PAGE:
Whats up with the Chinese tourists these days? 2 injured by falling rocks in Taroko. Course that place is one big falling rock zone. And I guess since Chinese tourists mainly are going to be found in Taroko, SM lake, Alishan , Taipei 101 , SYS memorial, National Palace Museum, any incidents there could likely include them.
I don’t know, but I’m amused by the way the article veers off into an irrelevant tangent at the end.
I was just there. But because I love Taiwan I was spared the wrath of the rock gods.
Seriously, sad for the poor tourists but this is probably just highlighting how many accidents happen in Taiwan all the time. It’s just that when it happens to A-fu from Puli, it doesn’t make the news.
I was told recently that one local tour operator asks his customers to wear helmets when they drive through the gorge (in a bus!).
Pap for any mainland reader I suppose. In fact this is probably how it’s being played out in China. They’ll make a mini-series out of it with the first ten months devoted to demonizing the Japanese.
What? :loco: So when a boulder crushes the roof of the bus the helmet does what, exactly? That makes about a much sense as my mum’s “clean underpants theory”.
What? :loco: So when a boulder crushes the roof of the bus the helmet does what, exactly? That makes about a much sense as my mum’s “clean underpants theory”.[/quote]
It’s not always boulders. A good orange size rock is more common and yes a helmet would protect against this.
Ok. Maybe I need to get my mum to lead me through the underpants theory again aswell (only a little more slowly this time).
Ehem, in related news, I am reading one Mainland tourist fell/was dropped/jumped? from a 12th story in Natou…
News in Chinese: http://tw.news.yahoo.com/article/url/d/a/090501/1/1iqwl.html
That’s what happens when you cut and paste from a language you barely understand.
Yeah, Chris doesn’t know any Chinese at all. What a shill.
I don’t know. He claims to be a translator but every time we’re out and I ask him to identify a characters he never knows! He NEVER knows!
That’s what happens when you cut and paste from a language you barely understand.[/quote]
Urodacus he means the writer of the article barely understands English. Not Chris barely understands Chinese. And what’s a shill anyway?
A four year old kid was injured today in Taroko, when a rock hit him on the head. He was taken to Tzu Chi Hospital in Hualien for evaluation, due to possible fractures. He was sightseeing with his parents. Father was identified as from US. They rushed him to the local hospital as fast as they could, met the ambulance halfway. What an awful situation for a little kid. Courage to the parents.
Yes, I just heard about that. Poor little guy.
Is it true that people now have to wear hard hats when they go through the Tunnel of 9 Turns? It seems the Chinese tourists complained that it was too dangerous and too many falling rocks. Now that is shocking: Chinese complaining about safety. But I guess they have a point. Last time I was there it really struck me (no pun) just how unstable that area is.
Shortly after one of the typhoons in 2007 I went on a road trip to Tarako with some friends, which was a bit risky but also interesting because you had waterfalls covering the tunnel entrances of the Suao-Hualien highway and “rainfall” inside the tunnels.
After we stayed a night in Hualien we drove into Taroko the next morning, it drizzeled initially but then cleared during the mid day. Had lunch at that expensive hotel and drove further in.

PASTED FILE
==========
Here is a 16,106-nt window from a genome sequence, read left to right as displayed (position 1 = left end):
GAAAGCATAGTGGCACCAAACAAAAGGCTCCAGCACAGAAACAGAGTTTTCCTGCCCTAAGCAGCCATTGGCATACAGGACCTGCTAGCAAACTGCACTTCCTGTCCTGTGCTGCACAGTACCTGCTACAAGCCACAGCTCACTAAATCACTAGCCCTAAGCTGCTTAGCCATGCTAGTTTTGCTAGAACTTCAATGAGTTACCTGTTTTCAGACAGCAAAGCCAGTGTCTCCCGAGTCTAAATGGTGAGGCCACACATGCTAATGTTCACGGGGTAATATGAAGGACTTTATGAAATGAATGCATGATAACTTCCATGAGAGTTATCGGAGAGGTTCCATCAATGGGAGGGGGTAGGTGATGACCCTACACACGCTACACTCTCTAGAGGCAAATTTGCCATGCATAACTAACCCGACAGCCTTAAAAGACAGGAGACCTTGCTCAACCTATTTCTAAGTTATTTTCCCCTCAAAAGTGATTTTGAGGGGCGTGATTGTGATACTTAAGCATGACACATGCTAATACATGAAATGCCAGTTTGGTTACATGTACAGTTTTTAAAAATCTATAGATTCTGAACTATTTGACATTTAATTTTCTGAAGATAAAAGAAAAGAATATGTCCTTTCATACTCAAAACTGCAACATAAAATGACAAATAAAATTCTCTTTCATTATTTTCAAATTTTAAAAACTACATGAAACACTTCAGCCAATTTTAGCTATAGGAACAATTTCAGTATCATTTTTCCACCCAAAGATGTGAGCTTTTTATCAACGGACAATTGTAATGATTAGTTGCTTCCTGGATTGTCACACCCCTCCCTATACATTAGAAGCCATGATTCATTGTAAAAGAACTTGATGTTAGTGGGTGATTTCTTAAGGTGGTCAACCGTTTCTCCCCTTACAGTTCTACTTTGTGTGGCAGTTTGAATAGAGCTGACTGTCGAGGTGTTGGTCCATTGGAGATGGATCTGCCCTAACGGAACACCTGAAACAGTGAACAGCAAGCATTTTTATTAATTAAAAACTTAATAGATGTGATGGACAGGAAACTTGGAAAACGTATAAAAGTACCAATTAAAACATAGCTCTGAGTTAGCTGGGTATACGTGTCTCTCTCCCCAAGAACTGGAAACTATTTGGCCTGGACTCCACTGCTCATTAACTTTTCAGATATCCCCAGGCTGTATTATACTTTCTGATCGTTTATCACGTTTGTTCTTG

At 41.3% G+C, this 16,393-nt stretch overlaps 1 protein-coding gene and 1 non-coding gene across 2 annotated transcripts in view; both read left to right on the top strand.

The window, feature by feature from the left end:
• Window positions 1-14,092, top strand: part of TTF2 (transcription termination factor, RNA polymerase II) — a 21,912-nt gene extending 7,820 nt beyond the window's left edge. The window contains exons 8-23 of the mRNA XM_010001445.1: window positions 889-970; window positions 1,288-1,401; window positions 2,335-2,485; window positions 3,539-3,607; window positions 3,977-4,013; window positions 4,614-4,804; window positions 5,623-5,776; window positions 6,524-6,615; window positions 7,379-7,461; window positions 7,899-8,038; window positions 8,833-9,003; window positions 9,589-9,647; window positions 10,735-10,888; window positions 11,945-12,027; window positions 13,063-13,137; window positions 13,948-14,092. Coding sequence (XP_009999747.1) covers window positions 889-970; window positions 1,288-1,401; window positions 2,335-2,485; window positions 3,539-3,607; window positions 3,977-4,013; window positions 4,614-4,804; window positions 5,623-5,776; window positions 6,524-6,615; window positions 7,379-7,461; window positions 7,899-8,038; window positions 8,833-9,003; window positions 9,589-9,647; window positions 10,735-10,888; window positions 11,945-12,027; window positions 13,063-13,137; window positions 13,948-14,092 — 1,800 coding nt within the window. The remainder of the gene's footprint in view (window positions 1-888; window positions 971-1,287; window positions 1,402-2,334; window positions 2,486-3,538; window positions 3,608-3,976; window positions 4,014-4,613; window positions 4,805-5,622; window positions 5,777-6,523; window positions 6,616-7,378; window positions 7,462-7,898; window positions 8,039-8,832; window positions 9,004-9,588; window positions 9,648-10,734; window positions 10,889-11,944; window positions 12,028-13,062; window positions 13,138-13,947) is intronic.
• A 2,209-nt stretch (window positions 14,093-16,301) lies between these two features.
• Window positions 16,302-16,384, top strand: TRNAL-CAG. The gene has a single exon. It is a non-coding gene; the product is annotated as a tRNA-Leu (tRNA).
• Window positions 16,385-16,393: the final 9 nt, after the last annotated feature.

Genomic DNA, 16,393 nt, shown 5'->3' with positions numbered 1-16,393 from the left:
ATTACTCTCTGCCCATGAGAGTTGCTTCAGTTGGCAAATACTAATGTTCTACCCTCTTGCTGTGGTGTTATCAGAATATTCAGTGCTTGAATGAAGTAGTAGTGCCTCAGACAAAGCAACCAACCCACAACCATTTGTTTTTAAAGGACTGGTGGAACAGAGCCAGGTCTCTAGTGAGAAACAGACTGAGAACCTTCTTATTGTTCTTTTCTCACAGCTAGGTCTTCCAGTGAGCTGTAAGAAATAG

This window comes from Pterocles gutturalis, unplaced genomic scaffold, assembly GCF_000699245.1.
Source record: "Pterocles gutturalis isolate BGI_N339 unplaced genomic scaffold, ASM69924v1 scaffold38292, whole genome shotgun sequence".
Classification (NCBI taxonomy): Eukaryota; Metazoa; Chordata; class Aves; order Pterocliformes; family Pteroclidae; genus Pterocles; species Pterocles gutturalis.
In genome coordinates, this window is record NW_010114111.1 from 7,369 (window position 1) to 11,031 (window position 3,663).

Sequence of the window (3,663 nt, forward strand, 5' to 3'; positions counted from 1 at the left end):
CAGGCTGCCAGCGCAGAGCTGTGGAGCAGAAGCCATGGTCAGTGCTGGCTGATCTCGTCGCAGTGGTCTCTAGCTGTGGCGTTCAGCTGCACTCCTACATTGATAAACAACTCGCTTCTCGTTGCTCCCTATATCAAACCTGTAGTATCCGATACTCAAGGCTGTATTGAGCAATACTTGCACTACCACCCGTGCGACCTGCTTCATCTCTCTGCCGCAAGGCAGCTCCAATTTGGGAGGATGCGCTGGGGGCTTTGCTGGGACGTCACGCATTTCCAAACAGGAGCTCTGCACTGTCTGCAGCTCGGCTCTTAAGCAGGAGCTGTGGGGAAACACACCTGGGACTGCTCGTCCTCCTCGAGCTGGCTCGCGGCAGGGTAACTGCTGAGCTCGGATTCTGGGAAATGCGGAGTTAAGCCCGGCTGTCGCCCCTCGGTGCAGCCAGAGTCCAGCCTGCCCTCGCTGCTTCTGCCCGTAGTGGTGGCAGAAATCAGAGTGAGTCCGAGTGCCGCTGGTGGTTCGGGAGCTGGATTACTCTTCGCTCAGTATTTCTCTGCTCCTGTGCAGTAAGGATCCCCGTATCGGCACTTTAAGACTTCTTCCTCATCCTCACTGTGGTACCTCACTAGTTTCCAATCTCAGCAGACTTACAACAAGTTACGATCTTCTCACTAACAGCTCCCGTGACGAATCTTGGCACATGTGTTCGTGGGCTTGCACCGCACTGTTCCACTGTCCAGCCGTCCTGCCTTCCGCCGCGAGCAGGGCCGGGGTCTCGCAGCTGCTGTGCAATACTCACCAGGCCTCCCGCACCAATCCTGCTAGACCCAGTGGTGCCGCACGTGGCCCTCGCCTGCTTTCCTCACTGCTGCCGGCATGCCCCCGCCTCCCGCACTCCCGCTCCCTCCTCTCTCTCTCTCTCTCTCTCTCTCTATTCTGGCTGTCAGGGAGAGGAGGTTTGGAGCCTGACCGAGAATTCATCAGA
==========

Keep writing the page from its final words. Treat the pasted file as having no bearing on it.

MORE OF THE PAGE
Since it was getting late we decided to turn around and stopped to look at the landslide that had occured the day or so before, noticing the cars and then people removing rocks that must have fallen down after we passed the area earlier. The people are those white little dots in the middle, a bit to the right.
Just when I was about to get back in the car I heard this rumbling and more rocks came down, sending the people running for their lives. Yet they went back and by the time we reached the area the street had been cleared so that cars could go through. Our driver was advised to step on it and not stop until we had passed. To give you and idea of the scale of the landslide:
So beware, it’s a beautiful place but it can be treacherous.
[quote=“Mucha Man”]Yes, I just heard about that. Poor little guy.
Is it true that people now have to wear hard hats when they go through the Tunnel of 9 Turns? It seems the Chinese tourists complained that it was too dangerous and too many falling rocks. Now that is shocking: Chinese complaining about safety. But I guess they have a point. Last time I was there it really struck me (no pun) just how unstable that area is.[/quote]
Yep, I was there two weeks ago and they were handing out hardhats to everyone at the start of the walk. Somewhat flimsy hardhats, but I suppose it’s better than nothing.
Still lots of busloads full of Chinese tourists though…
Just read on the Taroko National Park homepage that you can rent (or borrow?) helmets at the information center
in Taroko Village.
Wonder how many people will be hurt or die before they close a top tourist attraction… tourist money comes before life.
Yes, and while we’re on the subject of safety, when are they going to close the ocean???
So many people drown in it every year. It’s time that they fence the whole thing off. It will save lives!
Death by landslide is a risk anyone must be willing to take if they want to visit some of the wilder, rougher natural wonders of the world.
Of course, it’s a calculated risk, and hopefully any tourist will understand that it’s far more dangerous to visit places such as Taroko after heavy rain or a typhoon. To me, that’s obvious, but perhaps it isn’t to some so maybe they should put up a sign at the entrances to the park.
People die in the Grand Canyon now & then. No one seems to be demanding it be closed.